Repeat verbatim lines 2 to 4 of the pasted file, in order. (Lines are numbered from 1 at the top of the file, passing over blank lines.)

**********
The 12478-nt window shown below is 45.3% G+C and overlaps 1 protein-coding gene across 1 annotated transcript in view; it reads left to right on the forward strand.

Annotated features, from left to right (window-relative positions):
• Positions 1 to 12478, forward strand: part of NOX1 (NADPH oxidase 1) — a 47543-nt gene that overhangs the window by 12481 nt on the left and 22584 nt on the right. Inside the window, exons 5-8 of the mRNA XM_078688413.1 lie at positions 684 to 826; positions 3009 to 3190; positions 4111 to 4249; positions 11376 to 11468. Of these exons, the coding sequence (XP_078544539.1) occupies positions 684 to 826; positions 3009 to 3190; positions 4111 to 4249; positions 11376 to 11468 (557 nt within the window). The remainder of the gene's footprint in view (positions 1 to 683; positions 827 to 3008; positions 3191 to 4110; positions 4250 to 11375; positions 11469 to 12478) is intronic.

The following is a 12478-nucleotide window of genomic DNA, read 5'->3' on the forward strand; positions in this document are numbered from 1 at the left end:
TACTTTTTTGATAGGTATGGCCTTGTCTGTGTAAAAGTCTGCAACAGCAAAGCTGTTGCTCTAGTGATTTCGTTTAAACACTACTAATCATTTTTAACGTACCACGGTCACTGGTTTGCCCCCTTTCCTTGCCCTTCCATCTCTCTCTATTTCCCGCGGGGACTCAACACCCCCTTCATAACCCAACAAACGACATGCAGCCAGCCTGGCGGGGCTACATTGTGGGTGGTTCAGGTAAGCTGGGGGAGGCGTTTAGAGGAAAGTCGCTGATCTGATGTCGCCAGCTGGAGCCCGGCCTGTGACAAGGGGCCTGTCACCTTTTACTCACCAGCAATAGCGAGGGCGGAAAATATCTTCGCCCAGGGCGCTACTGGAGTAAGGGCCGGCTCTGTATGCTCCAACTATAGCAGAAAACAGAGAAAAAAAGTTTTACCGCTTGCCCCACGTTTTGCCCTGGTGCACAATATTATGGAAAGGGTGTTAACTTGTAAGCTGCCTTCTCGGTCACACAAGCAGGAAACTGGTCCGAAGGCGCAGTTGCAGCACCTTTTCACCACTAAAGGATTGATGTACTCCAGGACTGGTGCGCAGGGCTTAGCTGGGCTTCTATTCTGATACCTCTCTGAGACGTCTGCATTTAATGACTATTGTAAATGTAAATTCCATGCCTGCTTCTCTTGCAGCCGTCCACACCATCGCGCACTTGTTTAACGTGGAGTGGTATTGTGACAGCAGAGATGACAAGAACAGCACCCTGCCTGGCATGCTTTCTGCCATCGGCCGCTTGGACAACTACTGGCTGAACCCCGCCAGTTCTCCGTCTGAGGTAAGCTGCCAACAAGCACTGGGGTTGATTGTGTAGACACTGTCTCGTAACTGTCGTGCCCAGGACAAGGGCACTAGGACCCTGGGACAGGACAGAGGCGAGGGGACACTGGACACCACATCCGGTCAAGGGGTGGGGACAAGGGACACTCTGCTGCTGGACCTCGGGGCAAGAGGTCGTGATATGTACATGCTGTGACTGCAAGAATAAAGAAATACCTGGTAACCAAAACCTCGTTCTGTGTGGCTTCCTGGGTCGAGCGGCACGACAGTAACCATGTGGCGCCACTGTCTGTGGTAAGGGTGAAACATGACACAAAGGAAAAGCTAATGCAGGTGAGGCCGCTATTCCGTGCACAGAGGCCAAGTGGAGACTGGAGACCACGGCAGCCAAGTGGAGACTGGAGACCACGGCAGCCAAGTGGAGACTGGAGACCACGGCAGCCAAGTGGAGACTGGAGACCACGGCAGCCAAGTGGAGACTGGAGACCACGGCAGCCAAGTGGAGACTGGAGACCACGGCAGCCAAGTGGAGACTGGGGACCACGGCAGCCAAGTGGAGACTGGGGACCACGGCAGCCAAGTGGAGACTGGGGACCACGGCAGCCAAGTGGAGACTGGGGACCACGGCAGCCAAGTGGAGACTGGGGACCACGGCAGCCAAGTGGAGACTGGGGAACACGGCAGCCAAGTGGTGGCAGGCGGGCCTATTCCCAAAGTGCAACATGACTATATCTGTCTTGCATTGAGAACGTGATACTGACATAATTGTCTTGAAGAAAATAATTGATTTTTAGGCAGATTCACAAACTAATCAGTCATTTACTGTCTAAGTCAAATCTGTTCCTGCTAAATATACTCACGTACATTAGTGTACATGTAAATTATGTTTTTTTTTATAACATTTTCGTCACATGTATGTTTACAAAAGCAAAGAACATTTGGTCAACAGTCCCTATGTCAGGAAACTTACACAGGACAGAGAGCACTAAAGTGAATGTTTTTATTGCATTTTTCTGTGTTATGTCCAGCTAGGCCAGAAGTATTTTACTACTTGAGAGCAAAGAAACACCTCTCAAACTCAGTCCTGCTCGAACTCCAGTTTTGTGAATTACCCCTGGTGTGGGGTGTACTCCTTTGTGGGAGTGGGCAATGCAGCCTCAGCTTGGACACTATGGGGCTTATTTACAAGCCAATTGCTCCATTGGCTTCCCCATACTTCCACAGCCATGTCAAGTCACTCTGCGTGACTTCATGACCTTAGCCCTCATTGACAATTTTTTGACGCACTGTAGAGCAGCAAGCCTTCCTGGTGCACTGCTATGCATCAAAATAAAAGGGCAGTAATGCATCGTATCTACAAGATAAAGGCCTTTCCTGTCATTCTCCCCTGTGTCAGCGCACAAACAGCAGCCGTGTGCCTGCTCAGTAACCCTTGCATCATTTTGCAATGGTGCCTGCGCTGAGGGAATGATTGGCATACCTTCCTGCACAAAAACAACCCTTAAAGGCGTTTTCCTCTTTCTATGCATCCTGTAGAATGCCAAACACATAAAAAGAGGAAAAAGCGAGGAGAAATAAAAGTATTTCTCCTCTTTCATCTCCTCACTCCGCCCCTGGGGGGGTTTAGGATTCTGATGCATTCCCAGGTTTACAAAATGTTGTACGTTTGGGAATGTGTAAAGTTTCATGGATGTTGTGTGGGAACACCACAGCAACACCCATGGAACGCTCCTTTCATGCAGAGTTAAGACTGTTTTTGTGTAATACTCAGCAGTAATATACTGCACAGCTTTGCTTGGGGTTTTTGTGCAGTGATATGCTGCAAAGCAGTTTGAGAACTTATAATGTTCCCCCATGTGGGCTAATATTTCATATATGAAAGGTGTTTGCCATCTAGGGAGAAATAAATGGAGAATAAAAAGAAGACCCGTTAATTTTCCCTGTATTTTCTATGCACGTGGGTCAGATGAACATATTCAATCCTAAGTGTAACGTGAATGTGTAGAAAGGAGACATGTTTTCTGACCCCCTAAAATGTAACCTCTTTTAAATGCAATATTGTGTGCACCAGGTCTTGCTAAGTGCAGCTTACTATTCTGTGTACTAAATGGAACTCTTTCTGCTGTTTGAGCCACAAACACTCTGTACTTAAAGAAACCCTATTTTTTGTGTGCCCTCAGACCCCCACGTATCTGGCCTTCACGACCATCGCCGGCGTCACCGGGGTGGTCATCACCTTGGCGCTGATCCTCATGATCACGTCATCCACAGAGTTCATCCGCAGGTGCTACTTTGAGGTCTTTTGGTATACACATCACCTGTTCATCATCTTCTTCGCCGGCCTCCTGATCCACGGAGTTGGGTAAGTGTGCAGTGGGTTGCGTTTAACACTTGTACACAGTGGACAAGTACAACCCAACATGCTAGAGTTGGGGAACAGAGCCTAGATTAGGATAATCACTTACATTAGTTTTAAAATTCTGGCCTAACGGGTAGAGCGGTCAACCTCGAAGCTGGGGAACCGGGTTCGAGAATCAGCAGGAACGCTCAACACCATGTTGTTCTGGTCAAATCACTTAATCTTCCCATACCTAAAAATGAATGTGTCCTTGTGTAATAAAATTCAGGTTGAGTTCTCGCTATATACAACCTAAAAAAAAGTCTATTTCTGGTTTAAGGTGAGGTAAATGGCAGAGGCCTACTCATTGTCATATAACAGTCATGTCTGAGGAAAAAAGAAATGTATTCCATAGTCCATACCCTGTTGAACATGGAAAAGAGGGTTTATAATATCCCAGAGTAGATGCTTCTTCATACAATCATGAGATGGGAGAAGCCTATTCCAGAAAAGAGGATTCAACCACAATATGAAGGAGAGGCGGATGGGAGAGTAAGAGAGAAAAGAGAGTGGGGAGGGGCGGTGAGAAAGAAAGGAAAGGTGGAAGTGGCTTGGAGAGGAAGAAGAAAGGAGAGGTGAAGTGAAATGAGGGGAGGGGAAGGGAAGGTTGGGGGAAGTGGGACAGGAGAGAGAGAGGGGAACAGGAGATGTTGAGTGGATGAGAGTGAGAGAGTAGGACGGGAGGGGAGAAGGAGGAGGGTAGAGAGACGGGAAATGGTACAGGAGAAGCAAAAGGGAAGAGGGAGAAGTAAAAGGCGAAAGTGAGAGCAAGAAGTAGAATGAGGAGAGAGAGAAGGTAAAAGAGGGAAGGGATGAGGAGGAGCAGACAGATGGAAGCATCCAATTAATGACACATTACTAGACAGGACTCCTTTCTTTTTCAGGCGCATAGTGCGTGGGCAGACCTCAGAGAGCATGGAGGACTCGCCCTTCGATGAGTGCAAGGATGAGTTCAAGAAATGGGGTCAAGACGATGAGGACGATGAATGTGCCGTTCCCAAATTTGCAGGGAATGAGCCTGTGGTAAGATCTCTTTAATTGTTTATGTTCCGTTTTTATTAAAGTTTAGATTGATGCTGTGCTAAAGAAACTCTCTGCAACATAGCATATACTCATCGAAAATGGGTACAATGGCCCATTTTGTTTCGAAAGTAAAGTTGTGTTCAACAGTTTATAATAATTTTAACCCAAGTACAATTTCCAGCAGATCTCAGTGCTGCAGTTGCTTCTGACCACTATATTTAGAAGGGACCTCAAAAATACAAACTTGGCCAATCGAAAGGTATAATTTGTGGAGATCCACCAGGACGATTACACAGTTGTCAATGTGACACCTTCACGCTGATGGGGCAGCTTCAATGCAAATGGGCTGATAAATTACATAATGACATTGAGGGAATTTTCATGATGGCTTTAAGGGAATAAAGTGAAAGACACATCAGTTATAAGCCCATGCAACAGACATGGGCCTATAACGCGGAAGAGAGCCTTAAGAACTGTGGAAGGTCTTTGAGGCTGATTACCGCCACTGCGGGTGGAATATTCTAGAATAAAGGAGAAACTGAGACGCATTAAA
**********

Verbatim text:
Annotated features, from left to right (window-relative positions):
• Positions 1 to 12478, forward strand: part of NOX1 (NADPH oxidase 1) — a 47543-nt gene that overhangs the window by 12481 nt on the left and 22584 nt on the right. Inside the window, exons 5-8 of the mRNA XM_078688413.1 lie at positions 684 to 826; positions 3009 to 3190; positions 4111 to 4249; positions 11376 to 11468. Of these exons, the coding sequence (XP_078544539.1) occupies positions 684 to 826; positions 3009 to 3190; positions 4111 to 4249; positions 11376 to 11468 (557 nt within the window). The remainder of the gene's footprint in view (positions 1 to 683; positions 827 to 3008; positions 3191 to 4110; positions 4250 to 11375; positions 11469 to 12478) is intronic.

The following is a 12478-nucleotide window of genomic DNA, read 5'->3' on the forward strand; positions in this document are numbered from 1 at the left end: